Endless variety is also another pro of porn. It comes in all shapes and sizes, and caters to every taste and preference. It can be instructional for a guy if he doesn’t know what he’s doing in the bedroom, and can be used as a guide if he understands that a lot of porn is fake and not what a lot of real sex entails. Sure, there are ways to experiment, but ultimately, if a guy isn’t trying to mimic or recreate scene by scene a porn video he’s seen, it can have benefits of some “sexual guidance” in the bedroom for real sex.

Knowing that porn is not real, and it’s an escape, can help to prioritize real sex with real women who are infinitely more complex than the fantasy woman on the porn screen. There are real feelings, thoughts, desires, inhibitions, fears, etc. when you deal with having sex or making love to a real woman, not to mention all of those things within yourself.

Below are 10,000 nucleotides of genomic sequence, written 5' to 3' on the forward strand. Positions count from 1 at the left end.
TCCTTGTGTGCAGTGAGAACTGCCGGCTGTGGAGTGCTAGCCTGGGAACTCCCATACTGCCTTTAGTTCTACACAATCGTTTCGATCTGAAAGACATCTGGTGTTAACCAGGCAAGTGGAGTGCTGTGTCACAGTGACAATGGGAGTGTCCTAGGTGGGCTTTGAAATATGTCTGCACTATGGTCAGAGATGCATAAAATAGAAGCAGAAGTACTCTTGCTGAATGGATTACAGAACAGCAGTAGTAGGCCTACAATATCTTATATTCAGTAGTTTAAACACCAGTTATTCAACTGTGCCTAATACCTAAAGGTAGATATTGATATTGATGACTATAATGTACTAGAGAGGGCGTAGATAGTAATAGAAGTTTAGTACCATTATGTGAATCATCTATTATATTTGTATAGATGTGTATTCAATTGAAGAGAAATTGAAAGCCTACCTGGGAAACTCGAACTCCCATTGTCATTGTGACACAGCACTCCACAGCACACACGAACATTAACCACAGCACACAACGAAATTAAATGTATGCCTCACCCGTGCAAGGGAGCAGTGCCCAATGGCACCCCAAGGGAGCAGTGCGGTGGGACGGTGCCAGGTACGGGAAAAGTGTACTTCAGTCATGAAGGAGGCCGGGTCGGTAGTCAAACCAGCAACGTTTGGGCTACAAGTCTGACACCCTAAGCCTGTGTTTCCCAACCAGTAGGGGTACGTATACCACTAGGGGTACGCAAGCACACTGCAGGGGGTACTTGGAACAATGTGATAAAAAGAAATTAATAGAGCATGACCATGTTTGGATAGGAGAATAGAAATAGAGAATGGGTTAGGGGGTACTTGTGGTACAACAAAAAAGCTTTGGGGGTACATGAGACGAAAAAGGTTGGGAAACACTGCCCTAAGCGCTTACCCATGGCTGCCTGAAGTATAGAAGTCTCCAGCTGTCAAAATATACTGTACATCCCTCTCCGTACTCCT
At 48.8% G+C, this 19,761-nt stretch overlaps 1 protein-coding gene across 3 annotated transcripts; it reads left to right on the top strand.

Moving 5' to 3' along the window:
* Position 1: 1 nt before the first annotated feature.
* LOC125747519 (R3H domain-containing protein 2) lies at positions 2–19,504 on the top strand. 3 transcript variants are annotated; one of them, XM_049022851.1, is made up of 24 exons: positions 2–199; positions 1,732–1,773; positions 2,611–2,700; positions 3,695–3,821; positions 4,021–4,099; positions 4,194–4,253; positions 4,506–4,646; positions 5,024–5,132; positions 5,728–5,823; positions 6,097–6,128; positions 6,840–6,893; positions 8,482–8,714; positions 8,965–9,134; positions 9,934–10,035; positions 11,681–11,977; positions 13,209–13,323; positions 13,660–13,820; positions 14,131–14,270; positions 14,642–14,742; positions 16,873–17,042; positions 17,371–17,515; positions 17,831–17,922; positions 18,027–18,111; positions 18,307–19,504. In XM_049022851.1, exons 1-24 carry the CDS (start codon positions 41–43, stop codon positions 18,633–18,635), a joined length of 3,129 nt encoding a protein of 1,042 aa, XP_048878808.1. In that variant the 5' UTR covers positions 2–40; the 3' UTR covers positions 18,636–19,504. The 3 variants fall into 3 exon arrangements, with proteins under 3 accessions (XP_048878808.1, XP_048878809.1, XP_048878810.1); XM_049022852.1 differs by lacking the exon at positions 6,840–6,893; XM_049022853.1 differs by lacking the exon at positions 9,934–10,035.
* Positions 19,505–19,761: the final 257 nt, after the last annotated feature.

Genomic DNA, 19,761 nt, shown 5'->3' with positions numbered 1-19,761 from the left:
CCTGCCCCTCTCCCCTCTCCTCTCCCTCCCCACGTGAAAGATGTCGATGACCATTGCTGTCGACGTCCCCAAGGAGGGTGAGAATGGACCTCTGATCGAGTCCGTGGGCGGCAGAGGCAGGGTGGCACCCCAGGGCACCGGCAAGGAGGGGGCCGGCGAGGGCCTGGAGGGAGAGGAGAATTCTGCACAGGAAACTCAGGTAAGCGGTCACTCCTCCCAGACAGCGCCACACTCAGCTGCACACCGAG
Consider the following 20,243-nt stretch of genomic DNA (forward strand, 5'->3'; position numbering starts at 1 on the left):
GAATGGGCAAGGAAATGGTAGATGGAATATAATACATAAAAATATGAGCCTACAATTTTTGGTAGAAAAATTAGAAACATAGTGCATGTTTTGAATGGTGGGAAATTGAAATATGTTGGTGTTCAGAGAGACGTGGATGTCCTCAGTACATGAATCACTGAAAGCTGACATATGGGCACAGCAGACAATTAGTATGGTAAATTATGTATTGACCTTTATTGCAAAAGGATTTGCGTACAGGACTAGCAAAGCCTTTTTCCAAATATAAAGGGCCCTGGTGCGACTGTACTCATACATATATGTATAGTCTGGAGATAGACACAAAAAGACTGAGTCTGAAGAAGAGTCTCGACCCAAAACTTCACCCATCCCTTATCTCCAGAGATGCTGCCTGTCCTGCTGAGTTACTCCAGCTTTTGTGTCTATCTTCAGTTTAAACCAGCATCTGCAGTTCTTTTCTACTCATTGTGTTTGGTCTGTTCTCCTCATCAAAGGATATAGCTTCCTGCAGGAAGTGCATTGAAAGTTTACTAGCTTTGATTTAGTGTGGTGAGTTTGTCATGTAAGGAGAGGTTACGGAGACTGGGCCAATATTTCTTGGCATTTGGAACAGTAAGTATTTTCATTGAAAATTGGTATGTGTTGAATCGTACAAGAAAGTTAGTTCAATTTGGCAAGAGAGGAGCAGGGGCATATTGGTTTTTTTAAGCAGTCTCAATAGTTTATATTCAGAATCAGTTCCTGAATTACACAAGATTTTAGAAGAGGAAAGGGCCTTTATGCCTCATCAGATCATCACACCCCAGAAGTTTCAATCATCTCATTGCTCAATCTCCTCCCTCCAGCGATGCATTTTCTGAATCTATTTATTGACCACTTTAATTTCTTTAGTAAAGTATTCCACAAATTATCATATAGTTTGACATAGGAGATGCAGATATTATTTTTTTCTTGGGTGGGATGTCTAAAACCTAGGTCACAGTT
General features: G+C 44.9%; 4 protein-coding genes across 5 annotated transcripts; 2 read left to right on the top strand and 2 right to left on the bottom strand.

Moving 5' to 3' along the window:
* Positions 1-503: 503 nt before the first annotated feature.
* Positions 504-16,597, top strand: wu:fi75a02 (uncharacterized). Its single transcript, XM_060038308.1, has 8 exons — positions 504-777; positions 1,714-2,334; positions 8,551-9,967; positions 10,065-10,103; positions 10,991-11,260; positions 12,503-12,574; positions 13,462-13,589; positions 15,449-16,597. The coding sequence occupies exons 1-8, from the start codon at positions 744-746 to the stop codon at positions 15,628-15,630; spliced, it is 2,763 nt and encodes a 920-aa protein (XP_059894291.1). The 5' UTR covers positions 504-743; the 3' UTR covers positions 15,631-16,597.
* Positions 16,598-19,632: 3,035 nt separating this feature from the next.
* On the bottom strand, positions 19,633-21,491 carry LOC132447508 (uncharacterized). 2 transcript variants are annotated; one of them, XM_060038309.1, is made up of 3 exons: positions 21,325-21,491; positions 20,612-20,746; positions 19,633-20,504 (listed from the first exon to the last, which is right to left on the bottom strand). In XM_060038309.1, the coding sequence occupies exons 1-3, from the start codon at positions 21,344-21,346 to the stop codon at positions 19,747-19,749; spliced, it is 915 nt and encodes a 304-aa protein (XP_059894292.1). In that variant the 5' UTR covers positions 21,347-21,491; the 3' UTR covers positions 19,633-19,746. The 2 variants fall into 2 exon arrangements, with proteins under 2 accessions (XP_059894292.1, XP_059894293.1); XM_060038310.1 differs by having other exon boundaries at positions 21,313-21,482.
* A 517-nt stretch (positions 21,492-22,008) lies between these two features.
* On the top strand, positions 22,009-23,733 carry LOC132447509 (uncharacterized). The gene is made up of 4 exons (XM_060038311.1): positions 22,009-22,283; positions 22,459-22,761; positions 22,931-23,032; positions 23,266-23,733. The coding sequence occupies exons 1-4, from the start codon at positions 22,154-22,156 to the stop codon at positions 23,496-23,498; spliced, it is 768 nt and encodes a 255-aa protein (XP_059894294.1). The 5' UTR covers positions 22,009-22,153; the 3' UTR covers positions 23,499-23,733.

The main problem with porn is that it detracts from men having healthy sexual relationships, or healthy relationships in general. It gives men wrong ideas about sex and relationships, and helps them avoid dealing with the very complex, intricate and sensitive details of having a sex life with someone, and carrying on a relationship with them outside of the bedroom, as the latter affects the former. I believe it also “flatlines” or numbs a man’s brain when it comes to sex, and detracts from his ability to be “into” the woman who is is having sex with.

We have so many inhibitions linked so sex, from the messages that we learned growing up from our parents and friends, that ultimately affect the way we relate to sex. If we don’t work through those issues themselves, we’re limiting our ability to have healthy and open sexual lives with our partners.